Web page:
Let The Mad Scientists Loose! (1)

curmudgeon99 (1040054) | more than 6 years ago | (#24795443)

As the proud owner of my own Google Code project, I can attest to the need for freedom and avoidance of any restrictions of any kind in Google Code. Are they looking to be an incubator of great new ideas? They let the mad scientists play! With the sad killing off of the GooglePages phenomenon, we're all sad to see the great benefactor turn Corporate on us. Please Google, stop crapping on your brand. Come back from the Dark Side.

creators re-release planet/population rescue kode (-1, Troll)

Anonymous Coward | more than 6 years ago | (#24795467)

newclear powered, & way user friendly, as always. fear is unprecedented evile's primary weapon. that, along with deception & coercion, helps most of us remain (unwittingly?) dependent on its' greed/fear/ego based hired goons' agenda. Most of yOUR dwindling resources are being squandered on the 'war', & continuation of the billionerrors stock markup FraUD/pyramid scheme. nobody ever mentions the real long term costs of those debacles in both life & the notion of prosperity, not to mention the abuse of the consciences of those of us who still have one. see you on the other side of it. the lights are coming up all over now. conspiracy theorists are being vindicated. some might choose a tin umbrella to go with their hats. the fairytail is winding down now. let your conscience be yOUR guide. you can be more helpful than you might have imagined. there are still some choices. if they do not suit you, consider the likely results of continuing to follow the corepirate nazi hypenosys story LIEn, whereas anything of relevance is replaced almost instantly with pr ?firm? scriptdead mindphuking propaganda or 'celebrity' trivia 'foam'. meanwhile; don't forget to get a little more oxygen on yOUR brain, & look up in the sky from time to time, starting early in the day. there's lots going on up there.;_ylt=A0wNcxTPdJhILAYAVQms0NUE

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corepirate nazi execrable costs outweigh benefits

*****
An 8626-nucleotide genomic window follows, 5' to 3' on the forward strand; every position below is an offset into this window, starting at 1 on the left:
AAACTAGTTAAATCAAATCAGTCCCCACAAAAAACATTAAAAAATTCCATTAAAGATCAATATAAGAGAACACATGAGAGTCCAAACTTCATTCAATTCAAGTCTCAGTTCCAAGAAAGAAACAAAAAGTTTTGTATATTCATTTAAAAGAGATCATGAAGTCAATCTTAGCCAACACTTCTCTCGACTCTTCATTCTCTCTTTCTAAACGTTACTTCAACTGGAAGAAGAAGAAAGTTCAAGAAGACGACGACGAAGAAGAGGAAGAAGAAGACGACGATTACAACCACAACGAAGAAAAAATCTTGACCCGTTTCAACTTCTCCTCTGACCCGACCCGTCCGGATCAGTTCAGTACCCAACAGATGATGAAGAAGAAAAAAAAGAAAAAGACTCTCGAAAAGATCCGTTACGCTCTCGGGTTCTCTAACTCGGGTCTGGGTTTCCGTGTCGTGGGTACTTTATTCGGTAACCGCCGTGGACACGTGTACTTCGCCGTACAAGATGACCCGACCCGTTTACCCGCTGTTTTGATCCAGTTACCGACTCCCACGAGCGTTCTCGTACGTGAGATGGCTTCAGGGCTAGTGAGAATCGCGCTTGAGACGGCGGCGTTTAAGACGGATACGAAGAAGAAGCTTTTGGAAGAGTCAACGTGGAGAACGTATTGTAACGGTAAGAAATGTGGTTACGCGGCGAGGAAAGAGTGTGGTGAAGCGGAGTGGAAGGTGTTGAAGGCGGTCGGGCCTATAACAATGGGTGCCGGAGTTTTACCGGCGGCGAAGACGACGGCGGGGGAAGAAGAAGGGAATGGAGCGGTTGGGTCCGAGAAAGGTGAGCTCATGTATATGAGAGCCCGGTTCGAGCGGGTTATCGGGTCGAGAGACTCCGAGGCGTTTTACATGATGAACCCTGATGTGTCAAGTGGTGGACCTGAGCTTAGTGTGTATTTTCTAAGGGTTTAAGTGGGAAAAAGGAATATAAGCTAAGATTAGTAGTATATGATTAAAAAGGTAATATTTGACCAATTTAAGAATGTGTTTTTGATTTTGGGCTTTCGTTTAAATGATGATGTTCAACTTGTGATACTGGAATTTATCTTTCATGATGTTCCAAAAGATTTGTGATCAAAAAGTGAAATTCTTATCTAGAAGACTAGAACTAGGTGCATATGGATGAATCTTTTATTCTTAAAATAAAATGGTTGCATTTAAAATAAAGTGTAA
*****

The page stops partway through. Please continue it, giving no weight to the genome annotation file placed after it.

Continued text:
(Score:-)mynuts won, the king is a fink)
by ourselves on everyday 24/7

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whilst demanding/extorting billions to paint more targets on the bigger kids;

& pretending that it isn't happening here;
all is not lost/forgotten/forgiven

(yOUR elected) president al gore (deciding not to wait for the much anticipated 'lonesome al answers yOUR questions' interview here on /.) continues to attempt to shed some light on yOUR foibles. talk about reverse polarity;

I don't get it... Mozilla is physically at Google (0)

Anonymous Coward | more than 6 years ago | (#24796337)

I mean, Mozilla Foundation is located *AT* one of Google's complex buildings on Landings Drive in Mountain View; I can't imagine what issue they could possibly have with the MSL. This was either a clueless person at Google with too much power or something more political.

License compatibility (1)

IAmAI (961807) | more than 6 years ago | (#24796339)

I suppose it would possible to dissect license agreements into numerous 'attributes' (e.g. freedom to copy, freedom to modify, freedom to use for any purpose, etc.) which can be compared and where two licenses do not have any conflicting attributes, they could be considered compatible.

The FSF already discuss computability with GPL [] and licenses that are compatible [] and incompatible [] with the GNU GPL so they must have done this already.